Someone once told me that you have to learn to volunteer from your heart, not just in your head. You can’t just talk about it. You have to feel it and have a desire to make an impact.
Over the years, it has been a joy to volunteer for Monroe Carell Jr. Children’s Hospital at Vanderbilt in many different ways.
I still can remember my first volunteer role. It was selling papers on Palm Sunday to raise money for the Junior League Home for Crippled Children, a home for children recovering from polio and other diseases. The papers told stories of the children served throughout Middle Tennessee who were cared for at the home.
The paper sale was something I grew up doing. I remember going door to door in neighborhoods all across the area trying to hit every door before families had gone to church. Most people wanted to give because everyone had some kind of connection with someone who’d been treated at the home.
In 1923, the founding Junior League members convinced the Standard Oil Company to let them use a house at Ninth Avenue and Monroe Street ─ rent-free of course. Doctors donated their services, the Junior League women provided everything else, and the Junior League Home for Crippled Children was born.
As I got older, I started to volunteer with the home more. I helped with lunches, organizing volunteers for transport, reading to children and bringing them outside to play. My involvement only progressed from there. We worked with the medical community at every level to ensure that not only were we providing the best possible clinical care, but that we also addressed all the unique aspects of supporting ill children and their families. This often meant providing insight into areas of day-to-day care that had tremendous impact. The women of the Junior League built a reputation as trusted advisers in this unprecedented endeavor at a time when that was exceptionally uncommon.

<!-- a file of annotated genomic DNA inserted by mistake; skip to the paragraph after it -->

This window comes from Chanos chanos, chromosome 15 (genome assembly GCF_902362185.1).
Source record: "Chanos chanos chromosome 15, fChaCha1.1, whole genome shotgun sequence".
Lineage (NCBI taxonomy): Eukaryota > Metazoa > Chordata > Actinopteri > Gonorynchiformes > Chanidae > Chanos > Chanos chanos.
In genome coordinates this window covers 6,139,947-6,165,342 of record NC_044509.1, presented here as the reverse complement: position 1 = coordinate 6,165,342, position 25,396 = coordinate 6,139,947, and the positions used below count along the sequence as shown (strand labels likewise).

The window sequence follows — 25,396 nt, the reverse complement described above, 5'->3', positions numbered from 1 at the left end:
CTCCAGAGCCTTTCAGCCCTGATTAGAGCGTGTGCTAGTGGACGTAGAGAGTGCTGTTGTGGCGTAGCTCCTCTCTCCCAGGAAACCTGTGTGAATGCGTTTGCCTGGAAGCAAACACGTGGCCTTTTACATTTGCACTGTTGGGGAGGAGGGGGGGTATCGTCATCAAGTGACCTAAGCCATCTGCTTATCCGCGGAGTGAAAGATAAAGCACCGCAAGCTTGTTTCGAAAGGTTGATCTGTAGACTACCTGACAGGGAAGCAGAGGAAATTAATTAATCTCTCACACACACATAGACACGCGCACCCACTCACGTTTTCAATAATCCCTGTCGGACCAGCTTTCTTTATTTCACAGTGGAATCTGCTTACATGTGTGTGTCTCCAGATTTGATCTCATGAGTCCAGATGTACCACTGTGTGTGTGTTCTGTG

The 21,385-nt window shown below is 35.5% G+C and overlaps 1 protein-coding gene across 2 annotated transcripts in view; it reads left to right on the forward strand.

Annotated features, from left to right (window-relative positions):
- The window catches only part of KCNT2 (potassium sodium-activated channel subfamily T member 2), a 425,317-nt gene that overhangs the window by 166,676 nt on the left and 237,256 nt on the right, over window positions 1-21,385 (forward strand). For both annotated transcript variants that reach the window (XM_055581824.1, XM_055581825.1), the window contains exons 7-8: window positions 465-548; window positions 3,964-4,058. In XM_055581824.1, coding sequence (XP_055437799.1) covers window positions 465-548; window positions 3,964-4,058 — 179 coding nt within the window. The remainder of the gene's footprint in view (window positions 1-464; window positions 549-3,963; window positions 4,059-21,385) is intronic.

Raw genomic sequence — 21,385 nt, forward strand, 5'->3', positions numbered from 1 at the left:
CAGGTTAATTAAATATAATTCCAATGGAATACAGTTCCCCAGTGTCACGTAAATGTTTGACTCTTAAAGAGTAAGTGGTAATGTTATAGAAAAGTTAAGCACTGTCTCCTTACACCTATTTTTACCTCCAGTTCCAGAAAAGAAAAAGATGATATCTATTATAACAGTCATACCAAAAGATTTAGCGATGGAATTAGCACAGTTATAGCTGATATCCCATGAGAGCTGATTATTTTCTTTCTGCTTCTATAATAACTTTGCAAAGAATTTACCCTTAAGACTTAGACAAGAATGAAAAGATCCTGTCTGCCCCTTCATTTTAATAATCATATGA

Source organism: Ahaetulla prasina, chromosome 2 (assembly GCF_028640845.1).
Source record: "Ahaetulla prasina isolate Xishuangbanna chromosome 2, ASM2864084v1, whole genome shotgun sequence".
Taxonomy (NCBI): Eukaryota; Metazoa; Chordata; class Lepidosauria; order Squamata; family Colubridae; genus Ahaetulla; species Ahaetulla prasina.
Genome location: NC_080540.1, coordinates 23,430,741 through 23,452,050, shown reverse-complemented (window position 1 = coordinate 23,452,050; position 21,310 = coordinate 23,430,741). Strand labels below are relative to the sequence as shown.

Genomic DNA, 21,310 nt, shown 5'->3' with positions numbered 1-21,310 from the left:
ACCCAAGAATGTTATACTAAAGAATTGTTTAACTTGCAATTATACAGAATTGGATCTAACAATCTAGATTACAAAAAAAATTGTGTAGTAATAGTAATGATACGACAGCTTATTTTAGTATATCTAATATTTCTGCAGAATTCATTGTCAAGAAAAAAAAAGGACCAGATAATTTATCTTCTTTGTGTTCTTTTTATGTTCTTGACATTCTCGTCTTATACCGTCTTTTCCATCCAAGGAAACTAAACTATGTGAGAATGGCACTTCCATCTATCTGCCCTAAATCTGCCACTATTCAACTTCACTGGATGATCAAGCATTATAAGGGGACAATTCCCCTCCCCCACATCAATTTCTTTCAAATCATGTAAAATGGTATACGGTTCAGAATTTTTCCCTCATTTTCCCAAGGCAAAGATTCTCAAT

It was always very rewarding to feel the difference you could make with your presence and your support.
We tried to create as much of a home-like atmosphere as possible for these sick children who needed us. Everything we did was done with love and care. We didn’t know then that the home would go on to become a hospital and eventually evolve into what is known today as our beloved Monroe Carell Jr. Children’s Hospital at Vanderbilt.
I was serving as treasurer of the Junior League when the home moved into the children’s hospital-within-a-hospital at Vanderbilt. I attended every meeting where the voices of parents and volunteers were heard. It always felt like we were making a real difference in those meetings. That’s where we fought for sleeper chairs for parents and telephones in the rooms for them to talk to other family members. We were there to be the voice of the children and their families. That is when I saw the true impact volunteers could have.
Over the years, it has been an honor to give back to help children at Monroe Carell through the Junior League of Nashville, Friends of Monroe Carell Jr. Children’s Hospital at Vanderbilt, Iroquois Steeplechase and Canby Robinson Society. These organizations do such great work to give back.
I’m thankful that the passion for giving was instilled in me at such a young age. I always believe the younger the better when it comes to introducing volunteering. That passion can be fostered throughout a lifetime, and the impact can be felt for years and years.